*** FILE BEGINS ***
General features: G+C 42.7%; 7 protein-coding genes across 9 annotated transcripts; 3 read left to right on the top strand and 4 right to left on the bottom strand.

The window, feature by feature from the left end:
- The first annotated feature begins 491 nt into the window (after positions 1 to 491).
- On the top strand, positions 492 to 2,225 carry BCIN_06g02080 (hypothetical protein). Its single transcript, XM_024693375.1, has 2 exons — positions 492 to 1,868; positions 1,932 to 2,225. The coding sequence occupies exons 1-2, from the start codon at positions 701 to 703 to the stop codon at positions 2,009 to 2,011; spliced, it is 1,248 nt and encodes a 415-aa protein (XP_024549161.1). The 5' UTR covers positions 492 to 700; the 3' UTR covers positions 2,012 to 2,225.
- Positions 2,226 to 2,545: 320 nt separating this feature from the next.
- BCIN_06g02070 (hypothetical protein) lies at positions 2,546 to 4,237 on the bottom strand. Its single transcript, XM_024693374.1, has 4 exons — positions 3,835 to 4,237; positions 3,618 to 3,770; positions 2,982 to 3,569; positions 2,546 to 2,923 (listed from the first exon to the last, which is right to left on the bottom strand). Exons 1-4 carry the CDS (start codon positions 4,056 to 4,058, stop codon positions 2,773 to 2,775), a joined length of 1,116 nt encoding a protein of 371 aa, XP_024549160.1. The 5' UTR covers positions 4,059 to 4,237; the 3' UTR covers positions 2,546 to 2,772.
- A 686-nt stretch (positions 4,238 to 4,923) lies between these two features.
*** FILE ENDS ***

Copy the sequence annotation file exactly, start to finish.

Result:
General features: G+C 42.7%; 7 protein-coding genes across 9 annotated transcripts; 3 read left to right on the top strand and 4 right to left on the bottom strand.

The window, feature by feature from the left end:
- The first annotated feature begins 491 nt into the window (after positions 1 to 491).
- On the top strand, positions 492 to 2,225 carry BCIN_06g02080 (hypothetical protein). Its single transcript, XM_024693375.1, has 2 exons — positions 492 to 1,868; positions 1,932 to 2,225. The coding sequence occupies exons 1-2, from the start codon at positions 701 to 703 to the stop codon at positions 2,009 to 2,011; spliced, it is 1,248 nt and encodes a 415-aa protein (XP_024549161.1). The 5' UTR covers positions 492 to 700; the 3' UTR covers positions 2,012 to 2,225.
- Positions 2,226 to 2,545: 320 nt separating this feature from the next.
- BCIN_06g02070 (hypothetical protein) lies at positions 2,546 to 4,237 on the bottom strand. Its single transcript, XM_024693374.1, has 4 exons — positions 3,835 to 4,237; positions 3,618 to 3,770; positions 2,982 to 3,569; positions 2,546 to 2,923 (listed from the first exon to the last, which is right to left on the bottom strand). Exons 1-4 carry the CDS (start codon positions 4,056 to 4,058, stop codon positions 2,773 to 2,775), a joined length of 1,116 nt encoding a protein of 371 aa, XP_024549160.1. The 5' UTR covers positions 4,059 to 4,237; the 3' UTR covers positions 2,546 to 2,772.
- A 686-nt stretch (positions 4,238 to 4,923) lies between these two features.